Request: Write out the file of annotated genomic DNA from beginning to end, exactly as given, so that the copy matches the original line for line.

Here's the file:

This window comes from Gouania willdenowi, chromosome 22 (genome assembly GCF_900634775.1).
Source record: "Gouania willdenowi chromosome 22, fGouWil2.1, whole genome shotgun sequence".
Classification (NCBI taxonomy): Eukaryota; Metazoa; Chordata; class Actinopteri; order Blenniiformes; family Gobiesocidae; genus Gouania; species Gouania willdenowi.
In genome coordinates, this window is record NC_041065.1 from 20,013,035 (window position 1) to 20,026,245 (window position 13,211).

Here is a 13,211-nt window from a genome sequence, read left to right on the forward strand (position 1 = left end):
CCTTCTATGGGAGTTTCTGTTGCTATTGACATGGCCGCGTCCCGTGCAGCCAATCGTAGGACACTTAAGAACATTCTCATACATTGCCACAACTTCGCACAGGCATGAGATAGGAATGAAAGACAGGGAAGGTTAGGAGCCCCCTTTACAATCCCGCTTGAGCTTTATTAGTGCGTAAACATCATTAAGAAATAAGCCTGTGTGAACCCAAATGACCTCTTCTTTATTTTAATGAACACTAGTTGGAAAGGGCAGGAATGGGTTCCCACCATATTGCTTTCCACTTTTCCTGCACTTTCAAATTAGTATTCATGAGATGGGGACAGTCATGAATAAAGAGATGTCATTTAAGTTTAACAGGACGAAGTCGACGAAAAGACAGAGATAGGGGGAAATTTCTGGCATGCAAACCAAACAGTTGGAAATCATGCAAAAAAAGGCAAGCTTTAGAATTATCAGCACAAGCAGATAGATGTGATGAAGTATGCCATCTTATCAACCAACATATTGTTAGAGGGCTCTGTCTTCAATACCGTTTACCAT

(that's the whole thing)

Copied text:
This window comes from Gouania willdenowi, chromosome 22 (genome assembly GCF_900634775.1).
Source record: "Gouania willdenowi chromosome 22, fGouWil2.1, whole genome shotgun sequence".
Classification (NCBI taxonomy): Eukaryota; Metazoa; Chordata; class Actinopteri; order Blenniiformes; family Gobiesocidae; genus Gouania; species Gouania willdenowi.
In genome coordinates, this window is record NC_041065.1 from 20,013,035 (window position 1) to 20,026,245 (window position 13,211).

Here is a 13,211-nt window from a genome sequence, read left to right on the forward strand (position 1 = left end):
CCTTCTATGGGAGTTTCTGTTGCTATTGACATGGCCGCGTCCCGTGCAGCCAATCGTAGGACACTTAAGAACATTCTCATACATTGCCACAACTTCGCACAGGCATGAGATAGGAATGAAAGACAGGGAAGGTTAGGAGCCCCCTTTACAATCCCGCTTGAGCTTTATTAGTGCGTAAACATCATTAAGAAATAAGCCTGTGTGAACCCAAATGACCTCTTCTTTATTTTAATGAACACTAGTTGGAAAGGGCAGGAATGGGTTCCCACCATATTGCTTTCCACTTTTCCTGCACTTTCAAATTAGTATTCATGAGATGGGGACAGTCATGAATAAAGAGATGTCATTTAAGTTTAACAGGACGAAGTCGACGAAAAGACAGAGATAGGGGGAAATTTCTGGCATGCAAACCAAACAGTTGGAAATCATGCAAAAAAAGGCAAGCTTTAGAATTATCAGCACAAGCAGATAGATGTGATGAAGTATGCCATCTTATCAACCAACATATTGTTAGAGGGCTCTGTCTTCAATACCGTTTACCAT